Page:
4. Special Loan Programs – Be sure to check with the lender to see if they offer special loan situations such as VA loans, FHA loans, first time home buyers assistance or USDA rural development loans. keep in mind that things like down payment and credit requirements can also vary by lenders as well.

5. Know Your Situation – When you are working with a load officer or mortgage broker be prepared to share as much information as possible about your circumstances that can help determine your loan. Things such as being self employed, career changes, or previous foreclosures can greatly affect your loan application. A good loan officer can help you work through these issues and better your chances of securing your mortgage loan.

6. Fixed Mortgage or Adjustable Rate Mortgage (ARM) – There are two types of loans you can get; Fixed rate Mortgages and Adustable Rate Mortgage. Knowing the difference between the two can help you decide on which one is best for you. Let start off with the fixed rate mortgage.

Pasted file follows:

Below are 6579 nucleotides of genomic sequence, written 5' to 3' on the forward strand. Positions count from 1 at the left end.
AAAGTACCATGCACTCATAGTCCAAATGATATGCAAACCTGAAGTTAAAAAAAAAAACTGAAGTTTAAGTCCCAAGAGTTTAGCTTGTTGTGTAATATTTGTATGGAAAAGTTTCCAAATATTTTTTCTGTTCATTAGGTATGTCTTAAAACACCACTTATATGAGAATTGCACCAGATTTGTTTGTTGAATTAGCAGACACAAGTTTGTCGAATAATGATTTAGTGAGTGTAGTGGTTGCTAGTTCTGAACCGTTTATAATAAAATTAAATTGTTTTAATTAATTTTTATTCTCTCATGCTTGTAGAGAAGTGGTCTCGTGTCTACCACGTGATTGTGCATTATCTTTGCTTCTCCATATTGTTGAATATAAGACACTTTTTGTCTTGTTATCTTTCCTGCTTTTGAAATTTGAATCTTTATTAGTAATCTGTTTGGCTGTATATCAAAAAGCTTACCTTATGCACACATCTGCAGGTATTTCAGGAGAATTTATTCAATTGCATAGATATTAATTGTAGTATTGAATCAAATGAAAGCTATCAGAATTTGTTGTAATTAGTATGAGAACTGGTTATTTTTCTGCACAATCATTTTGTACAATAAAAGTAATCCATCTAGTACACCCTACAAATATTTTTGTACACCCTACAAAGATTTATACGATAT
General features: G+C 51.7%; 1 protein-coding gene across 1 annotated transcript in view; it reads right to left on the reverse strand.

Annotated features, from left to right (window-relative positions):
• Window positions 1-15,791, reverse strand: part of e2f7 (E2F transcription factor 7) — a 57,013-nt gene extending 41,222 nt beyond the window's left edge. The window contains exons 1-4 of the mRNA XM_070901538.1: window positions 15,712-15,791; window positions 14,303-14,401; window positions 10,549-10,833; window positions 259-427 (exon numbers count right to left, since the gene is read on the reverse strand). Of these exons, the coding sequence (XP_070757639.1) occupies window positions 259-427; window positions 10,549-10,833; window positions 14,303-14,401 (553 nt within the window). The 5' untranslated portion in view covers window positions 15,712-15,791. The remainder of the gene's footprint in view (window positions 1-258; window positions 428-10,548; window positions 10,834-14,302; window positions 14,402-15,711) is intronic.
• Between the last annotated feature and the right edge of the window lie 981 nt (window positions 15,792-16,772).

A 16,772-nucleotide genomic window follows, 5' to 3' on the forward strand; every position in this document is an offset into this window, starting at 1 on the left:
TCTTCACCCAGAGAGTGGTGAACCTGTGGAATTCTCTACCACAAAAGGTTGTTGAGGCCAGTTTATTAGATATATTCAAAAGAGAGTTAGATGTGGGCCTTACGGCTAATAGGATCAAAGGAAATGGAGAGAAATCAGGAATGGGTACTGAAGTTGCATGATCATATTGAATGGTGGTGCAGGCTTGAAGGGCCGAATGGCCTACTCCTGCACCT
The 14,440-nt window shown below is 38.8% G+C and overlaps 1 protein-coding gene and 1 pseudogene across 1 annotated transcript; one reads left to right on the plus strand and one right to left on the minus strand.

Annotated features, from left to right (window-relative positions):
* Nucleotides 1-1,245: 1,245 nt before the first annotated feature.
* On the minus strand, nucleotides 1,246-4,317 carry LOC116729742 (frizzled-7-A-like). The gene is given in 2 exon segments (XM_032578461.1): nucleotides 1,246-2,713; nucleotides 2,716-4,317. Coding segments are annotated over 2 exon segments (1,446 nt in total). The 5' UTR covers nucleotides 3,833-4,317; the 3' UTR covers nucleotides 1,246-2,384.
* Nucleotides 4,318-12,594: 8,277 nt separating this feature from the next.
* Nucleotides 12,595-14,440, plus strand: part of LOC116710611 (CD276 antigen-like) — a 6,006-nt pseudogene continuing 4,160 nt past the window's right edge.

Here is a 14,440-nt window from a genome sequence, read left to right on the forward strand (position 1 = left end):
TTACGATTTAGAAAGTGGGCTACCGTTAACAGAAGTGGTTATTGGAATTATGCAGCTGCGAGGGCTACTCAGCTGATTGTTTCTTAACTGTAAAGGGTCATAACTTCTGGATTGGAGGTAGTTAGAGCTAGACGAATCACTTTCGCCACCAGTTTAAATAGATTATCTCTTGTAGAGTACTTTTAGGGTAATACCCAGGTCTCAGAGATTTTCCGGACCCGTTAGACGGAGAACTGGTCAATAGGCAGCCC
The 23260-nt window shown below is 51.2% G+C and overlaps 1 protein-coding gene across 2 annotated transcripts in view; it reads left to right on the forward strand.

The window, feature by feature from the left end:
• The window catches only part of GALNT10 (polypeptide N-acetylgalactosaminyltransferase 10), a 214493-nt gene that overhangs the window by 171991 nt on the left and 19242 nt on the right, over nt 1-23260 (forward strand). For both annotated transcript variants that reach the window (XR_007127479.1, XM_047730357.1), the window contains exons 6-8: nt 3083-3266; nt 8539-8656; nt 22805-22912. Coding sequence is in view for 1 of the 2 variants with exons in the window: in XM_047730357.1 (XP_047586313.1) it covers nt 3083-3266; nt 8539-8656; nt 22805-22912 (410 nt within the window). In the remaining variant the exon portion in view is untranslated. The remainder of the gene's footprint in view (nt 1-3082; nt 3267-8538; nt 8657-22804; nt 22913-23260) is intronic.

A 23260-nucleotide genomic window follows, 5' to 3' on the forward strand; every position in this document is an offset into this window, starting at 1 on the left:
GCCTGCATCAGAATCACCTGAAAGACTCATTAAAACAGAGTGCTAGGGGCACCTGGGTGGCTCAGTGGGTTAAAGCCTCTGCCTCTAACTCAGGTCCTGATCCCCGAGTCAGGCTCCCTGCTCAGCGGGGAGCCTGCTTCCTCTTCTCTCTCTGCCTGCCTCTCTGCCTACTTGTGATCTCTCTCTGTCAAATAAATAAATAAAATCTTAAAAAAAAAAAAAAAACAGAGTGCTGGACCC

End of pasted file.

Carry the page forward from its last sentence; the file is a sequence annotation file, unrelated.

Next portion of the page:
Fixed Rate Mortgage: With this type of mortgage the borrower is locked in at a set interest rate that the homeowner will have over the entire duration of the loan. The benefit of a fixed rate mortgage is that your interest and the principal on your loan will remain the same for the long term. Be aware that other fees such as mortgage insurance and taxes could very well fluctuate.

Adjustable Rate Mortgage: With an adustable rate mortgage your interest rate will fluctuate over the term of the loan. Generally an introductory interest rate is locked in that can vary from anywhere from one year to as many as 10 or more years.

After the introductory period your rate changes based on a standardized index, such as the prime rate. (The prime rate is an interest rate determined by individual banks. It is often used as a reference rate also called the base rate). The benefit of an ARM is the lower introductory rates but the downfall would be the possibility of your monthly mortgage payments going up substantially in the future.

7. Down Payments – Keep in mind that the lower the down payment you put on your home purchase will result in higher mortgage loan payments and interest rates which in turn increases the loan balance.